Pollock
(Pollachius virens)
(Linnaeus, 1758): GADIDAE FAMILY; also called coalfish, Boston bluefish, green cod, blisterback, saithe, coley
Found on both sides of the Atlantic, from Greenland and Labrador to Virginia on the west side, and on the east, from Iceland to northern Spain, including the Bay of Biscay, the English Channel, and western Baltic and North Sea.
It is said to be the most active member of the cod family Gadidae. Though it occurs in shallower waters than either the cod or haddock, it is generally a deep or midwater fish occurring in depths of up to 100 fathoms. It will sometimes chase bait fish to the surface and smaller individuals are often seen milling about at the surface in large, tightly packed schools. In the western Atlantic south of Cape Cod, Massachusetts, off the U.S. east coast, pollock can be taken from depths of 25 fathoms to as little as 4 fathoms. North of Cape Cod where most of the fish are taken, they have even been caught by surf fishermen.
They can be distinguished from other members of the cod family by three features. Its lower jaw projects beyond the upper jaw, its tail is forked, and its lateral line is quite straight, not arching above the pectoral fins. Young pollock have cod like barbels on the chin, but these are small and usually disappear with age. The back varies from olive green to greenish brown. The flanks are a lighter yellowish green or gray.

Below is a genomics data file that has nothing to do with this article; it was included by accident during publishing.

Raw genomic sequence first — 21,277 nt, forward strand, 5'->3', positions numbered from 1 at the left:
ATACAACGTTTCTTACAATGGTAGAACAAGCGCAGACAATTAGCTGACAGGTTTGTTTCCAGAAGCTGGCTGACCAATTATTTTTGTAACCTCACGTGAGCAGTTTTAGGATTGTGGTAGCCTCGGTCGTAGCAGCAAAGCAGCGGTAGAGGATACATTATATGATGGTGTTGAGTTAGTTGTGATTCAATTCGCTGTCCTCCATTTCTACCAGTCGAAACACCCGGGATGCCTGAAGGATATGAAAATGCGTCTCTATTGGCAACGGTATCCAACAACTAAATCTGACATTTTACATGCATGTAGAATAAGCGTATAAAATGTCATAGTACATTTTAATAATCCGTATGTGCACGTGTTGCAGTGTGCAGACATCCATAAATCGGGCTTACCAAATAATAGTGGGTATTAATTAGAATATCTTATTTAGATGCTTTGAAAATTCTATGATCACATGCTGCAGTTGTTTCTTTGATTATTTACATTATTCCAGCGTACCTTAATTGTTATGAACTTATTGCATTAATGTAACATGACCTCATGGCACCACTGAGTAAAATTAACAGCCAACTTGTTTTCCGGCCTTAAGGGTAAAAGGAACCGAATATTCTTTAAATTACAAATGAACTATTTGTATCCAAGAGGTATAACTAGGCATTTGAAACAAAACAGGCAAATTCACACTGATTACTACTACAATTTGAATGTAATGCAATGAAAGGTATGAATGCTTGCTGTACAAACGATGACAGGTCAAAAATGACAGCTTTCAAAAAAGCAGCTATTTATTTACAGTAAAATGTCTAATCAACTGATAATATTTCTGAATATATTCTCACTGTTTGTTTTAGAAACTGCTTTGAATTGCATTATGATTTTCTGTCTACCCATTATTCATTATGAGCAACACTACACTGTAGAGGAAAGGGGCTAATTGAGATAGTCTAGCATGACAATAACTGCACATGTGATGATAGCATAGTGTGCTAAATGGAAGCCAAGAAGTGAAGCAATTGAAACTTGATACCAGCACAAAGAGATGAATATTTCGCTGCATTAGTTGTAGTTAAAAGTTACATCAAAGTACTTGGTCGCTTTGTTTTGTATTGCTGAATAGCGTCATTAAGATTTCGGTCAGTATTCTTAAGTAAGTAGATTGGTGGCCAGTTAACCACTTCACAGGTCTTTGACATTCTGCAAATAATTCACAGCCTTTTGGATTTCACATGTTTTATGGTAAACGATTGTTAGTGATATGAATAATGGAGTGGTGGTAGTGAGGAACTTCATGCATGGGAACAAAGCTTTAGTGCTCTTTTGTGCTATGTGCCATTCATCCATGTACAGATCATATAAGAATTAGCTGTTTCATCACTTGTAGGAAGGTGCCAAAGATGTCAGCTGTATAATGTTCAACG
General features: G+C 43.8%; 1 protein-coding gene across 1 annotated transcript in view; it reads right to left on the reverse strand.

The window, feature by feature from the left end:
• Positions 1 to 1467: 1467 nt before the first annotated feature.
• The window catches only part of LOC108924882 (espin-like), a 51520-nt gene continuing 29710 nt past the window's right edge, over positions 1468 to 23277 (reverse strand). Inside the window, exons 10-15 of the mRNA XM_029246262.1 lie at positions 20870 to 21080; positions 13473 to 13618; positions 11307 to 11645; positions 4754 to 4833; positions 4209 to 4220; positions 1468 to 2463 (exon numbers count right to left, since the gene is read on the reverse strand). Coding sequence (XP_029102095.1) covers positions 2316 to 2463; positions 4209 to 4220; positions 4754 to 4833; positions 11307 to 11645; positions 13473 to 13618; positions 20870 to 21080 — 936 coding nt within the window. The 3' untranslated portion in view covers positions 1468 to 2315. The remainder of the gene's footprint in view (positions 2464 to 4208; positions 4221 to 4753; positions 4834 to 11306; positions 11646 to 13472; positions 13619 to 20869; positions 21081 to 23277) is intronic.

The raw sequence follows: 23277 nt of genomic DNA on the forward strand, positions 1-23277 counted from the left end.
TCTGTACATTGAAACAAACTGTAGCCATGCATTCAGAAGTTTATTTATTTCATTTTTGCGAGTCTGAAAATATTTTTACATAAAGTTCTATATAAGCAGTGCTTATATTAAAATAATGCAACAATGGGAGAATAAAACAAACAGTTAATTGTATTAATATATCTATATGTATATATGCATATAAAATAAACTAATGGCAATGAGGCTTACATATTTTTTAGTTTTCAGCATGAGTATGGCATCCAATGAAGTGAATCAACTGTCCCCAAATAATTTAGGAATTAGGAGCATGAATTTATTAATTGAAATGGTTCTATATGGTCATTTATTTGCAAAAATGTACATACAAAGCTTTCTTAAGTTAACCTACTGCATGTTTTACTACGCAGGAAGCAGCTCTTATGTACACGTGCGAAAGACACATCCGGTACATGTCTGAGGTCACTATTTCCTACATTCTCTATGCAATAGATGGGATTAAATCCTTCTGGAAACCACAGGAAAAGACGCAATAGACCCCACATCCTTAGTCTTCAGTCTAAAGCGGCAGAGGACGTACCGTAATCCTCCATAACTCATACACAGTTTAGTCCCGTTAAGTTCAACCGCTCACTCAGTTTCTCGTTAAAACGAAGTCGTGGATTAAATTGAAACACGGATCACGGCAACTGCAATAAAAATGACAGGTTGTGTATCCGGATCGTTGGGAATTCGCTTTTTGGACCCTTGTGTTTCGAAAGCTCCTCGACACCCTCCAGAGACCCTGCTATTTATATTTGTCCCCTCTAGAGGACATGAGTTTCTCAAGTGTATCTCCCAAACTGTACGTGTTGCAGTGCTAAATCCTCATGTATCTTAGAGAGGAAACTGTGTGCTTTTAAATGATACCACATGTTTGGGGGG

Its diet consists of smaller pelagic fishes, sand eels and various crustaceans. Fishing methods include bait fishing or jigging with shrimp, herring, squid, clams, worms, or jigs, trolling or casting with spoons, tube lures, spinners, plugs, or flies. It makes strong, powerful runs and occasionally leaps and shakes. The flesh is of good quality and is commercially important.
 

Current All Tackle Record

50 lbs 0oz ( 22.7 kg)

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